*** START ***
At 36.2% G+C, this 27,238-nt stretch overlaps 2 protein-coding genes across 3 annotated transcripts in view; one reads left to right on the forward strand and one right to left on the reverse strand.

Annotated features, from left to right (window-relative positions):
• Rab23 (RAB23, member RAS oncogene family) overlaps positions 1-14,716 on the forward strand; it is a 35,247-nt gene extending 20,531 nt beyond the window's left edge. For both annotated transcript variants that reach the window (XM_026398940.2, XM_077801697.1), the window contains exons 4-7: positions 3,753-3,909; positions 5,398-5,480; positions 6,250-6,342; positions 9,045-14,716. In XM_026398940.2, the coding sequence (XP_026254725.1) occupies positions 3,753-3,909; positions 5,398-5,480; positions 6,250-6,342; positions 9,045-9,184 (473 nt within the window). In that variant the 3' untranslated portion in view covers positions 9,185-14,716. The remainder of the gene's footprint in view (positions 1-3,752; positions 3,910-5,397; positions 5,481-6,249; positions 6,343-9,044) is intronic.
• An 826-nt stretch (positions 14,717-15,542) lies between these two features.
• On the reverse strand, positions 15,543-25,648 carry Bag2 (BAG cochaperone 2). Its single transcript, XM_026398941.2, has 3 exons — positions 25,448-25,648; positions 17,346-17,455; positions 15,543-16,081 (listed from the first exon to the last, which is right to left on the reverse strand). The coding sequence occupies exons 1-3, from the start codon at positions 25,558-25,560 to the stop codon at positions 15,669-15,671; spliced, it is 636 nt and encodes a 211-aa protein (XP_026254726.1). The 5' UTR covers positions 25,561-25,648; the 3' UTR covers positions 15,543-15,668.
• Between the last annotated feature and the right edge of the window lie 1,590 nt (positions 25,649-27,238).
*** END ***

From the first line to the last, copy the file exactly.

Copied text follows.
At 36.2% G+C, this 27,238-nt stretch overlaps 2 protein-coding genes across 3 annotated transcripts in view; one reads left to right on the forward strand and one right to left on the reverse strand.

Annotated features, from left to right (window-relative positions):
• Rab23 (RAB23, member RAS oncogene family) overlaps positions 1-14,716 on the forward strand; it is a 35,247-nt gene extending 20,531 nt beyond the window's left edge. For both annotated transcript variants that reach the window (XM_026398940.2, XM_077801697.1), the window contains exons 4-7: positions 3,753-3,909; positions 5,398-5,480; positions 6,250-6,342; positions 9,045-14,716. In XM_026398940.2, the coding sequence (XP_026254725.1) occupies positions 3,753-3,909; positions 5,398-5,480; positions 6,250-6,342; positions 9,045-9,184 (473 nt within the window). In that variant the 3' untranslated portion in view covers positions 9,185-14,716. The remainder of the gene's footprint in view (positions 1-3,752; positions 3,910-5,397; positions 5,481-6,249; positions 6,343-9,044) is intronic.
• An 826-nt stretch (positions 14,717-15,542) lies between these two features.
• On the reverse strand, positions 15,543-25,648 carry Bag2 (BAG cochaperone 2). Its single transcript, XM_026398941.2, has 3 exons — positions 25,448-25,648; positions 17,346-17,455; positions 15,543-16,081 (listed from the first exon to the last, which is right to left on the reverse strand). The coding sequence occupies exons 1-3, from the start codon at positions 25,558-25,560 to the stop codon at positions 15,669-15,671; spliced, it is 636 nt and encodes a 211-aa protein (XP_026254726.1). The 5' UTR covers positions 25,561-25,648; the 3' UTR covers positions 15,543-15,668.
• Between the last annotated feature and the right edge of the window lie 1,590 nt (positions 25,649-27,238).